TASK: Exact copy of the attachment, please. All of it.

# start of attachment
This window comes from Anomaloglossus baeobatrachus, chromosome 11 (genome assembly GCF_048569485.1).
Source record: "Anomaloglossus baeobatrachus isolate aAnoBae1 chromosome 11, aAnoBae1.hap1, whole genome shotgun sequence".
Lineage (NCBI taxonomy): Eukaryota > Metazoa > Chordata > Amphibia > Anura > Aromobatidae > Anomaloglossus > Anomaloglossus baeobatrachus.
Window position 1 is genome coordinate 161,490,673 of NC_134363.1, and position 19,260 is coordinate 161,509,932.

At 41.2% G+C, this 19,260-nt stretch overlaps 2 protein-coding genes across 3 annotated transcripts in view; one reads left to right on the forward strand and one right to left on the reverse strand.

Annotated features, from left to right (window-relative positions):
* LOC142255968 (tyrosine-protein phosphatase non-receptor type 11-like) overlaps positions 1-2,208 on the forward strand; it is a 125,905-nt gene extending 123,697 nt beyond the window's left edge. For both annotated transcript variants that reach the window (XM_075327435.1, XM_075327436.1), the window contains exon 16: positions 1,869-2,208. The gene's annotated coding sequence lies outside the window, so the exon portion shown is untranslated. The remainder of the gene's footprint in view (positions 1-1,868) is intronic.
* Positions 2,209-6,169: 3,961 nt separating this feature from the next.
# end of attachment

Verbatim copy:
This window comes from Anomaloglossus baeobatrachus, chromosome 11 (genome assembly GCF_048569485.1).
Source record: "Anomaloglossus baeobatrachus isolate aAnoBae1 chromosome 11, aAnoBae1.hap1, whole genome shotgun sequence".
Lineage (NCBI taxonomy): Eukaryota > Metazoa > Chordata > Amphibia > Anura > Aromobatidae > Anomaloglossus > Anomaloglossus baeobatrachus.
Window position 1 is genome coordinate 161,490,673 of NC_134363.1, and position 19,260 is coordinate 161,509,932.

At 41.2% G+C, this 19,260-nt stretch overlaps 2 protein-coding genes across 3 annotated transcripts in view; one reads left to right on the forward strand and one right to left on the reverse strand.

Annotated features, from left to right (window-relative positions):
* LOC142255968 (tyrosine-protein phosphatase non-receptor type 11-like) overlaps positions 1-2,208 on the forward strand; it is a 125,905-nt gene extending 123,697 nt beyond the window's left edge. For both annotated transcript variants that reach the window (XM_075327435.1, XM_075327436.1), the window contains exon 16: positions 1,869-2,208. The gene's annotated coding sequence lies outside the window, so the exon portion shown is untranslated. The remainder of the gene's footprint in view (positions 1-1,868) is intronic.
* Positions 2,209-6,169: 3,961 nt separating this feature from the next.